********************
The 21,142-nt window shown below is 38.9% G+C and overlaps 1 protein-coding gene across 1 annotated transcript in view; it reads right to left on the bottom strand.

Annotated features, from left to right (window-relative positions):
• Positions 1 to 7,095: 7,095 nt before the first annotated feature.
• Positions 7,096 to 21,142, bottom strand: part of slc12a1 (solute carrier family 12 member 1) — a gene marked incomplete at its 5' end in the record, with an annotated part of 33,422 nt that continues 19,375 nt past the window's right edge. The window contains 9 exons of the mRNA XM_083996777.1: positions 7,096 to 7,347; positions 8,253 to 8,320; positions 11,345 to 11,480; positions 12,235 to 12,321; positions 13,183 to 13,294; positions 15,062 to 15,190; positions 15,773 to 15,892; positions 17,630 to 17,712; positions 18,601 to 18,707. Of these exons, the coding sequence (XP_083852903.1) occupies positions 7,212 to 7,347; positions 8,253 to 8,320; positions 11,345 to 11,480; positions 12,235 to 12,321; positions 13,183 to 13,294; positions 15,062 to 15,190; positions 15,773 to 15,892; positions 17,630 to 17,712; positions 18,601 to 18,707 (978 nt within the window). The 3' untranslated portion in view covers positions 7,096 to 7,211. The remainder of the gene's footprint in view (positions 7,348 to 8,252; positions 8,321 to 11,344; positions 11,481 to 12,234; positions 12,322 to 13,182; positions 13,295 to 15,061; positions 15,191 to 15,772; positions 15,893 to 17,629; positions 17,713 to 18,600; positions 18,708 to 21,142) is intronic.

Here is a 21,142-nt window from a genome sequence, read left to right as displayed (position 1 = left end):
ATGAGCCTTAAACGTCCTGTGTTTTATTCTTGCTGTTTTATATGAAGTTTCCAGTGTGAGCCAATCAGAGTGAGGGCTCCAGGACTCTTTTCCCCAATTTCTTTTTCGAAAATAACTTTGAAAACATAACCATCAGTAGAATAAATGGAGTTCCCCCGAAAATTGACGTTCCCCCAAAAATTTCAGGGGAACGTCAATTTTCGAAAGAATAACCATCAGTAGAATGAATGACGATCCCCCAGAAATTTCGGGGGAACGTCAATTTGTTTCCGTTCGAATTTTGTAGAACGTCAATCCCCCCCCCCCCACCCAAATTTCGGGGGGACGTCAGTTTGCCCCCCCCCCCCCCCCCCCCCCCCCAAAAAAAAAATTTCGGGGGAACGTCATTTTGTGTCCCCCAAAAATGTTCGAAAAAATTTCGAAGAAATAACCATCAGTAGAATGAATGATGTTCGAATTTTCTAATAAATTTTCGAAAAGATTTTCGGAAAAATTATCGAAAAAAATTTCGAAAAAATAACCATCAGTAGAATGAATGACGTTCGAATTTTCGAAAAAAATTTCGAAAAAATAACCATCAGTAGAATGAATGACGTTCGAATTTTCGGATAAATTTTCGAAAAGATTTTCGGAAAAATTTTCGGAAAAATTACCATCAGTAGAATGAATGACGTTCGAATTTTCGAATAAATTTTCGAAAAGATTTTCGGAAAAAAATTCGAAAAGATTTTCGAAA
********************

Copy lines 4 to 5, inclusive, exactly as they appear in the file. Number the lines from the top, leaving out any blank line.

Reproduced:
• Positions 7,096 to 21,142, bottom strand: part of slc12a1 (solute carrier family 12 member 1) — a gene marked incomplete at its 5' end in the record, with an annotated part of 33,422 nt that continues 19,375 nt past the window's right edge. The window contains 9 exons of the mRNA XM_083996777.1: positions 7,096 to 7,347; positions 8,253 to 8,320; positions 11,345 to 11,480; positions 12,235 to 12,321; positions 13,183 to 13,294; positions 15,062 to 15,190; positions 15,773 to 15,892; positions 17,630 to 17,712; positions 18,601 to 18,707. Of these exons, the coding sequence (XP_083852903.1) occupies positions 7,212 to 7,347; positions 8,253 to 8,320; positions 11,345 to 11,480; positions 12,235 to 12,321; positions 13,183 to 13,294; positions 15,062 to 15,190; positions 15,773 to 15,892; positions 17,630 to 17,712; positions 18,601 to 18,707 (978 nt within the window). The 3' untranslated portion in view covers positions 7,096 to 7,211. The remainder of the gene's footprint in view (positions 7,348 to 8,252; positions 8,321 to 11,344; positions 11,481 to 12,234; positions 12,322 to 13,182; positions 13,295 to 15,061; positions 15,191 to 15,772; positions 15,893 to 17,629; positions 17,713 to 18,600; positions 18,708 to 21,142) is intronic.

Here is a 21,142-nt window from a genome sequence, read left to right as displayed (position 1 = left end):